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A year after Fiona, a traumatized Newfoundland town backs away from the sea

ST. JOHN'S, N.L. — One year after a wave driven by post-tropical storm Fiona slammed into the back of her house and twisted it like a corkscrew, Lori Dicks now lives up on a hill, far from the water.
Buildings sit in the water along the shore following hurricane Fiona in Rose Blanche-Harbour Le Cou, Newfoundland on Tuesday September 27, 2022. THE CANADIAN PRESS/Frank Gunn

ST. JOHN'S, N.L. — One year after a wave driven by post-tropical storm Fiona slammed into the back of her house and twisted it like a corkscrew, Lori Dicks now lives up on a hill, far from the water.

She still has a view of the ocean, but she's far enough away that there's no chance it will swell up and swallow her entire life again like it did on the morning of Sept. 24, 2022, in Port aux Basques, N.L.

"I still think about it all the time. So much change has happened for us, for everyone. Even the whole town I find is affected, even the landscape has changed," she said in a recent interview from her new home across the province in Burin Bay Arm, N.L. "On our side of the street where all our homes were, it's completely gone. All of our homes are torn down now."

Fiona destroyed about 100 homes that morning in southwestern Newfoundland, and a 73-year-old woman died when she was swept out to sea. Houses that had belonged to families for generations were washed away or destroyed, and some lost everything inside their home.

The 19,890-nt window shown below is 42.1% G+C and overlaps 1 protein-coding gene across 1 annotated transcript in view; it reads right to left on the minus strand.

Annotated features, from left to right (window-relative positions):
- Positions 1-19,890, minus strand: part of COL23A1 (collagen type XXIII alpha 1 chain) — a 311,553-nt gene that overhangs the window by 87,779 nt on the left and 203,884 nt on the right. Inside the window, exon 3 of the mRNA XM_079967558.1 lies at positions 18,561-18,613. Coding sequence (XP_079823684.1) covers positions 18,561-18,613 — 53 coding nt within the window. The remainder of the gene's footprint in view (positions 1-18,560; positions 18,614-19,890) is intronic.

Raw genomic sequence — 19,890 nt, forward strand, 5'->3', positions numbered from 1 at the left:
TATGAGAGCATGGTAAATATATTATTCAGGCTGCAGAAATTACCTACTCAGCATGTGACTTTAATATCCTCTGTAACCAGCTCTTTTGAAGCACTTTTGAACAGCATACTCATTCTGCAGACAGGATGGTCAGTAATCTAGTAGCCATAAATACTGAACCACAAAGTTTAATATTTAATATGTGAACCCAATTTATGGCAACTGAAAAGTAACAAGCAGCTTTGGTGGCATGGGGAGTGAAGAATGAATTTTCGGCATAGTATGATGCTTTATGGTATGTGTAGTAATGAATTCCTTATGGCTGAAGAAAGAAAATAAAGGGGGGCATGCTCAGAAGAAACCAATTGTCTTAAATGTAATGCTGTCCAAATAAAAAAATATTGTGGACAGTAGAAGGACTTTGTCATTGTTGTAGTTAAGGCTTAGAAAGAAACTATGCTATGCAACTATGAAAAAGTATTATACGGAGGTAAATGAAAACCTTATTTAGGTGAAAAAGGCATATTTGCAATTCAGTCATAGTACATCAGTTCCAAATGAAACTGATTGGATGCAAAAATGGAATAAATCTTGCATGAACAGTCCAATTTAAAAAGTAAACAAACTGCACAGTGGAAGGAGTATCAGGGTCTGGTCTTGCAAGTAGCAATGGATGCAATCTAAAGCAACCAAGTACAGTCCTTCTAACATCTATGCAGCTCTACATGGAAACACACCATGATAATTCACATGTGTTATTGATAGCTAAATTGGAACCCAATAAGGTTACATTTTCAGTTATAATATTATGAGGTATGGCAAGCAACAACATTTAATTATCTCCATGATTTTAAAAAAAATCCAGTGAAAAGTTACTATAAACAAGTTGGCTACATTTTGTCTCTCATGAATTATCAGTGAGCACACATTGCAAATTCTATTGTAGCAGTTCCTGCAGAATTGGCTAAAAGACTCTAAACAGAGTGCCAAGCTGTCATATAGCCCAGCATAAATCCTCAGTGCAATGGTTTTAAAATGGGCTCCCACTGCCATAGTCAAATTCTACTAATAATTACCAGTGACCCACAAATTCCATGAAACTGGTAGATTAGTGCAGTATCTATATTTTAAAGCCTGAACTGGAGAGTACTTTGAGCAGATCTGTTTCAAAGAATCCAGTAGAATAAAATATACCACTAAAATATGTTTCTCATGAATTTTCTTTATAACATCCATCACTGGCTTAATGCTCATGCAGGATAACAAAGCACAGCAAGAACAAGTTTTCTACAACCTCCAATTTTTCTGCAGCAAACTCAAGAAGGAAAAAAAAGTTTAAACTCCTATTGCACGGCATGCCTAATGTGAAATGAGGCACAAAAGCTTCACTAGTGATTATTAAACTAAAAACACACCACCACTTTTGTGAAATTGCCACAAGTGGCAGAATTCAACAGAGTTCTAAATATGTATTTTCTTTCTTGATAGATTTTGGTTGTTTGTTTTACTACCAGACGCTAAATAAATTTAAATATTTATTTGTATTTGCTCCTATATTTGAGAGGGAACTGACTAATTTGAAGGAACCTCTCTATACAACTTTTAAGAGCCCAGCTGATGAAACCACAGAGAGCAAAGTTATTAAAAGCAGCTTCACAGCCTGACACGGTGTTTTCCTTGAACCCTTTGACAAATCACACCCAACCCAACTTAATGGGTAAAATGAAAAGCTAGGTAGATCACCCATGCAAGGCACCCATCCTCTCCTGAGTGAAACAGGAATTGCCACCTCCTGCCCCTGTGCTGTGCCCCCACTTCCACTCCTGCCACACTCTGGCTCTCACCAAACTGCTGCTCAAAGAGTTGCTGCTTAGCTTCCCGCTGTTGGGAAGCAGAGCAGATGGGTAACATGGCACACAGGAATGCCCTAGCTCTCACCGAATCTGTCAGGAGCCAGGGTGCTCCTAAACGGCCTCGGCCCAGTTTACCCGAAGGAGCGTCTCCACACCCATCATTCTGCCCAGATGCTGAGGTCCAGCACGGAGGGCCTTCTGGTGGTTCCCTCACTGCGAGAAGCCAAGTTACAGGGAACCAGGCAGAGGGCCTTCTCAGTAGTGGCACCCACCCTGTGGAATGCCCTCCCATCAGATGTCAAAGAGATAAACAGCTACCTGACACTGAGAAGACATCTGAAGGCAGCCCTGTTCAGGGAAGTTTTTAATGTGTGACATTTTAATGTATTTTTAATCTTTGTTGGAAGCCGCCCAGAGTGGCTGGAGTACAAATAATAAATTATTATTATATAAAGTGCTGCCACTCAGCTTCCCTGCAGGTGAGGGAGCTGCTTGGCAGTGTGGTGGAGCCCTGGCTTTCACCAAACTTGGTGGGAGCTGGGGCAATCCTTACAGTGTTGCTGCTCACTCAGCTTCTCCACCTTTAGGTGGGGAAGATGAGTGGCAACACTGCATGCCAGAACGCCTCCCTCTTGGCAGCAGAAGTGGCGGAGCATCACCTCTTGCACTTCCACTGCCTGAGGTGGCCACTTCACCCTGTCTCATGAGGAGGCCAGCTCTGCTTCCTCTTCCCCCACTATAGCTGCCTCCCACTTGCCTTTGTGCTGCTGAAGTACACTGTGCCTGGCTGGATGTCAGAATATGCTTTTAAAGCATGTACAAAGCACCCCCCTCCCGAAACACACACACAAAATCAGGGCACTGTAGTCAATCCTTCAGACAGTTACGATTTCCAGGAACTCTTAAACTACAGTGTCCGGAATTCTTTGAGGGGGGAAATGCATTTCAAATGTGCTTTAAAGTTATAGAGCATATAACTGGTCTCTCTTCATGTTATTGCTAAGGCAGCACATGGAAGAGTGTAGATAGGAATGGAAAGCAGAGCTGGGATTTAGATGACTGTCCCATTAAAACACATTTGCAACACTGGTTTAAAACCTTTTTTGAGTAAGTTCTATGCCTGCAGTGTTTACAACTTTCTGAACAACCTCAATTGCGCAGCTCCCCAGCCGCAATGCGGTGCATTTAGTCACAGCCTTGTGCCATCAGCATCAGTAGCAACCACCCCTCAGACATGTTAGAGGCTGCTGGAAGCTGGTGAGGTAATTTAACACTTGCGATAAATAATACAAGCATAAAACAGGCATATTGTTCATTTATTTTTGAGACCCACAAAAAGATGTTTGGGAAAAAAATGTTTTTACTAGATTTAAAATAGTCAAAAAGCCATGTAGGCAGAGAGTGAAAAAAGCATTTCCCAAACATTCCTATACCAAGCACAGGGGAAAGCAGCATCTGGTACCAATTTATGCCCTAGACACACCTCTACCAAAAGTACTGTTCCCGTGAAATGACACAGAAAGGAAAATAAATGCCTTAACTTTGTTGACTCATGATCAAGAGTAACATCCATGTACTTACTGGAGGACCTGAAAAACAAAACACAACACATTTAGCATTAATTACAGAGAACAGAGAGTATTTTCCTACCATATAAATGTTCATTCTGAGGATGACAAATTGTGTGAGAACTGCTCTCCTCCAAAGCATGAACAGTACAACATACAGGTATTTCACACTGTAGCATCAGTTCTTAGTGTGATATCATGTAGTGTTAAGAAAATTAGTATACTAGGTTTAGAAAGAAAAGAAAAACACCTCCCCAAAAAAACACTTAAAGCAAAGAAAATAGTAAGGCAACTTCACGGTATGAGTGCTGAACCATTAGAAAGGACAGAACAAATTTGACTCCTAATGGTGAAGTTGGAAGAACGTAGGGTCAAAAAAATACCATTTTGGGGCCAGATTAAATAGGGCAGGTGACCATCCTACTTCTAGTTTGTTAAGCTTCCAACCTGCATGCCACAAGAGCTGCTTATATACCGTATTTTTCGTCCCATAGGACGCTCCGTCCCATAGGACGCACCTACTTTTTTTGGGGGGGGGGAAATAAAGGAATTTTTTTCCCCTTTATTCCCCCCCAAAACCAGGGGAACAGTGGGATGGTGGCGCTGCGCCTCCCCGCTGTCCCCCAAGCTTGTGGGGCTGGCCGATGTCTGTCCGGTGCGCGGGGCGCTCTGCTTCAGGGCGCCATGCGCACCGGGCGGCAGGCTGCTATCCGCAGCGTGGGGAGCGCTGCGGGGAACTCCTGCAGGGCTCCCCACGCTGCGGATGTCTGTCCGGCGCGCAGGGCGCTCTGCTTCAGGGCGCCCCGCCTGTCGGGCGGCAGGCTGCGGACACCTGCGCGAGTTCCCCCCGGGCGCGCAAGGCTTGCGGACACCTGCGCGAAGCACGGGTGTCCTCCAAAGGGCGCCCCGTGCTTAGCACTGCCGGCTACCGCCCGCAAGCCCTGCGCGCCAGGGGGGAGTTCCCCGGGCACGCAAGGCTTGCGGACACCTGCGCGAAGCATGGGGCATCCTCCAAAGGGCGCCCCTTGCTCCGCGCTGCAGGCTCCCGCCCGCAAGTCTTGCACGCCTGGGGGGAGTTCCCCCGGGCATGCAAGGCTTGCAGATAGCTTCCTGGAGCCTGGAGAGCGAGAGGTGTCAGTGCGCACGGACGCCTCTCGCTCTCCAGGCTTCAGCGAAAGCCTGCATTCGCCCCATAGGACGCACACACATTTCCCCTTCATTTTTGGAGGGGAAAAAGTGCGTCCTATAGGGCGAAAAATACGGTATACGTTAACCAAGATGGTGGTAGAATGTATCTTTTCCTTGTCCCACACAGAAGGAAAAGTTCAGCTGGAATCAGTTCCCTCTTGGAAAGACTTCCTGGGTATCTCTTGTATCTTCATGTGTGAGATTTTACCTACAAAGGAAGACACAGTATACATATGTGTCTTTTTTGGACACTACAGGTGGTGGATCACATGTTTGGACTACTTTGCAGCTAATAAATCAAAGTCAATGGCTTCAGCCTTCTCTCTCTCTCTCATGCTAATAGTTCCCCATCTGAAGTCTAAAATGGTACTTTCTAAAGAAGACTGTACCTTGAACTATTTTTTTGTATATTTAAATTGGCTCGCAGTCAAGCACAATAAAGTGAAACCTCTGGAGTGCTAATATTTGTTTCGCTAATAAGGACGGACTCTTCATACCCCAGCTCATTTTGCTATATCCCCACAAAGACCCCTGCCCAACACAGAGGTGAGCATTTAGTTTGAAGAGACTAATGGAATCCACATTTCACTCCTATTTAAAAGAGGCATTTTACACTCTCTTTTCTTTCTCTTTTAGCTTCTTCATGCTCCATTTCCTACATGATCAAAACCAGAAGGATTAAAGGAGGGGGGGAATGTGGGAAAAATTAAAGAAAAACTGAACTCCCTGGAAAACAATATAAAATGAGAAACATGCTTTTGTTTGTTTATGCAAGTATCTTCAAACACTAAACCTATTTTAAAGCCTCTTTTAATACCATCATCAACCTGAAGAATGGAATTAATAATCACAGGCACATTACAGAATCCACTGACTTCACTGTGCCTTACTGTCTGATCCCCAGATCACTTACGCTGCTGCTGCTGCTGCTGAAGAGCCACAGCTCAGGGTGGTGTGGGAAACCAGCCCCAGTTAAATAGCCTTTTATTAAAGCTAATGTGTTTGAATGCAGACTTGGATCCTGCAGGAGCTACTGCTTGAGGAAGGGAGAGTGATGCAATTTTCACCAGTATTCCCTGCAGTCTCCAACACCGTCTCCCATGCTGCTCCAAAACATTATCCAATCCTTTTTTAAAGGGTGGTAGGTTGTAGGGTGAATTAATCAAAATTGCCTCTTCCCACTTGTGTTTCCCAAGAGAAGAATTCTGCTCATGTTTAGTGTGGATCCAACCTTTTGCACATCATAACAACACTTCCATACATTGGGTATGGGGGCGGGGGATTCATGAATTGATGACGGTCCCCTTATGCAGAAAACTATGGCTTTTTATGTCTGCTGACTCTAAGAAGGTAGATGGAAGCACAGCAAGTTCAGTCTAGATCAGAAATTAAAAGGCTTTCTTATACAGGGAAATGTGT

Dicks and her husband Claude had lived in their Port aux Basques home for nearly three decades. They raised their daughter there. After Fiona cracked its foundation, the house was deemed too dangerous to return to, and it was condemned. Dicks was allowed back in for a brief time to remove what she could.

She feels lucky she was able to salvage anything at all.

Port aux Basques has now established what it calls the high-impact zone — an area deemed to be most at risk for severe damage from storms, even those with a fraction of Fiona's power. Some residents call it the "Fiona line."

Within that line, more than 80 homes were washed away by Fiona or later torn down after damage wrought by the storm left them uninhabitable, Mayor Brian Button said in an interview. Another 57 houses behind the line are still standing and occupied. Button said the owners will be bought out by the province so they can move somewhere else.

The provincial government has paid out about $41.6 million in compensation to people in southwestern Newfoundland who lost their homes in the storm, according to a statement from the Department of Justice and Public Safety. Owners of the 57 homes sill inside the impact zone will receive at least $200 per square foot for their houses, as well as money for their land, the department said.

The decisions to move people have been devastating to make, Button said, but they were necessary: Fiona crumbled so much of the town's shoreline into the sea, those houses are now dangerously close to the water.